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Critically Evaluate Three Counselling Intervention / Techniques and Use This Evaluation to Reflect on the Application of the Humanistic Theory in Counselling Practice and How They Contribute to the Effectiveness of the Process.

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By definition; counselling interventions and techniques can be described as a unique interrelationship between a client and a counsellor, with the sole aim to promote a change and growth and encourage a shift in behaviour towards fulfilling his or her human potential. (Feltham & Horton, 2006) It is the responsibility of the counsellor to contribute to the process of change during the counselling process, to enhance his or her client's personal development. The current essay will critically evaluate three counselling intervention / techniques and use this evaluation to reflect on the application of the humanistic theory in counselling practice and how they contribute to the effectiveness of the process.
Historically, within psychology
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However it is important not to lose sight of however similar a situation, each individual will experience it differently and may not want to be classified as similar to the counsellor. (Inskipp, 2006).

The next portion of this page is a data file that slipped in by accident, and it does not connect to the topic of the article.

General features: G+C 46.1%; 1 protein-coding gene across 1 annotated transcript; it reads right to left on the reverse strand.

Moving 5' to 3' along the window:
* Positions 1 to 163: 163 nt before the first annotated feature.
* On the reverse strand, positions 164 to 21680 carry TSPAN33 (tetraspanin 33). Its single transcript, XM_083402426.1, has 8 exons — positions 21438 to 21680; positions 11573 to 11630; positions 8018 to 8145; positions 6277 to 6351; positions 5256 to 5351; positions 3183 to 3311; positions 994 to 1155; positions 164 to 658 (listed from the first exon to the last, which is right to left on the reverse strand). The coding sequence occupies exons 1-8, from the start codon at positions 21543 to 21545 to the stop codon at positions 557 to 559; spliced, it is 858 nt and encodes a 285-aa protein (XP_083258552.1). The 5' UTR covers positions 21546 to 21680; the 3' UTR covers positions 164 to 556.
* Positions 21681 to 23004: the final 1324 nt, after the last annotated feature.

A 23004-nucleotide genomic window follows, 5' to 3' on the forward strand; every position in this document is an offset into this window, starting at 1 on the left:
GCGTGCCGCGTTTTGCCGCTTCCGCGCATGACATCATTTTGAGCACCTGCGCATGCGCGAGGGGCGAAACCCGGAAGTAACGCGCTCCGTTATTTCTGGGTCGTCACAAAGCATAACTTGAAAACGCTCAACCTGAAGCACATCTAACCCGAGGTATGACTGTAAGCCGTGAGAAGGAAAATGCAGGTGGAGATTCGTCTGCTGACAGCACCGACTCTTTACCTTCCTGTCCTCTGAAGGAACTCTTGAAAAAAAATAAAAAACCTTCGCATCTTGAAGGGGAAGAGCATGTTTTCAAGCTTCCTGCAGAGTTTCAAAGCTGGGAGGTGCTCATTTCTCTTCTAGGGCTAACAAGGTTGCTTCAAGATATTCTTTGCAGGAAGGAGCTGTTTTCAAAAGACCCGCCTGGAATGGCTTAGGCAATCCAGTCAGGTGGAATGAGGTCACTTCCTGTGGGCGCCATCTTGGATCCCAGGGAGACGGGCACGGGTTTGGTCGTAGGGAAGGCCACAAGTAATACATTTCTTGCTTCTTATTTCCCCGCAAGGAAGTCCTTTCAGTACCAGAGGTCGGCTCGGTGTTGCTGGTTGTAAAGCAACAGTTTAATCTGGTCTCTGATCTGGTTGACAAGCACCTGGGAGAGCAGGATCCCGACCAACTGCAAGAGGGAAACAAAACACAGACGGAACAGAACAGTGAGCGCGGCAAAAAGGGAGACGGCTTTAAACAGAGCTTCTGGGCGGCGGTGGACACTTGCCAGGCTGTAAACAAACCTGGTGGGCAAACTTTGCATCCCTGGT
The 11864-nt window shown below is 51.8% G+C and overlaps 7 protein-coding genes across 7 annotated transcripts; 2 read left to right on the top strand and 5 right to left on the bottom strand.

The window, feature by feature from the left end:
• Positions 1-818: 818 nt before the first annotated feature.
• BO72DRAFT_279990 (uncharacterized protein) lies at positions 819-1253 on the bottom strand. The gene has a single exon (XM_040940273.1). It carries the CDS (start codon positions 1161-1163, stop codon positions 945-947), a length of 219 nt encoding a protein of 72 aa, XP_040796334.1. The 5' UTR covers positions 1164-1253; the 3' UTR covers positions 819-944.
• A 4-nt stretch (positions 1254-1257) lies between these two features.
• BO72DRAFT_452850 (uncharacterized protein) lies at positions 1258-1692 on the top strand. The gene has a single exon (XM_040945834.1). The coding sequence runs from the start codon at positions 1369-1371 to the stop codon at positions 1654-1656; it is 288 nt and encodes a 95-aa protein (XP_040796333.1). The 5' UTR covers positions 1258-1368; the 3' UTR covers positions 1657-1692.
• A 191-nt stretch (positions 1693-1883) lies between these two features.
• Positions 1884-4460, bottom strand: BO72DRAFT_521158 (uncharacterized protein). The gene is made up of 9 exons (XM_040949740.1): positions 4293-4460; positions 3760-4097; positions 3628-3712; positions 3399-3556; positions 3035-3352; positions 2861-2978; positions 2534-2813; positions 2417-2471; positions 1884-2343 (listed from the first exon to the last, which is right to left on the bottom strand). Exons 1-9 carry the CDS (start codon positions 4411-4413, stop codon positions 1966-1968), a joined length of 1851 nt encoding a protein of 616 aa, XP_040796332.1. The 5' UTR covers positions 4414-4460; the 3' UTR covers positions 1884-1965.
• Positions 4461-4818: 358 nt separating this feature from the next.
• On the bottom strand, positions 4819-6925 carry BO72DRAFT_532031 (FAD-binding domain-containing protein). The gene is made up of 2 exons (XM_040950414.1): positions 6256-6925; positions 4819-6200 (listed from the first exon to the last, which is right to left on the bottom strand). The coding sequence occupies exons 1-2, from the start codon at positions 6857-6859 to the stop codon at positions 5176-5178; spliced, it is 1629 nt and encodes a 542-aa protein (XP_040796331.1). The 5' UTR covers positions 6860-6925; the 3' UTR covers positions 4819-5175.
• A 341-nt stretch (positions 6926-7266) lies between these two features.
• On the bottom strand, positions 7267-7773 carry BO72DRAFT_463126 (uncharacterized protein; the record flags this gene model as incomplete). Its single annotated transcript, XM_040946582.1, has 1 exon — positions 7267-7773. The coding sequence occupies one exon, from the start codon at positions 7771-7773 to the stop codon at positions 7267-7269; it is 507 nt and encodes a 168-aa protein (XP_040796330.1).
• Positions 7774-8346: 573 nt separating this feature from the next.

The counsellor may believe they are increasing their attractiveness or genuineness to the client by disclosing similarities. However, by doing this they may reduce the client's perception of their competence and expertise. The client may even feel unsafe to see the therapist as less well adjusted (Feltham & Horton, 2006). Equally, they may be perceived by giving reassurance, that the client's problems are not as serious as they had thought. In this incident, the worst-case scenario is that the client will have reduced motivation to therapy or less desire to change.
Feltham and Horton 2006 recognise that many self-help groups work on the principle of group self-disclosure to encourage and challenge clients. They state that these self-help groups may work as it is a peer experience. In one-to-one counselling, it is important to acknowledge that the counsellor is not a peer. And self-disclosure must be used skilfully.
Towards the end of the therapeutic
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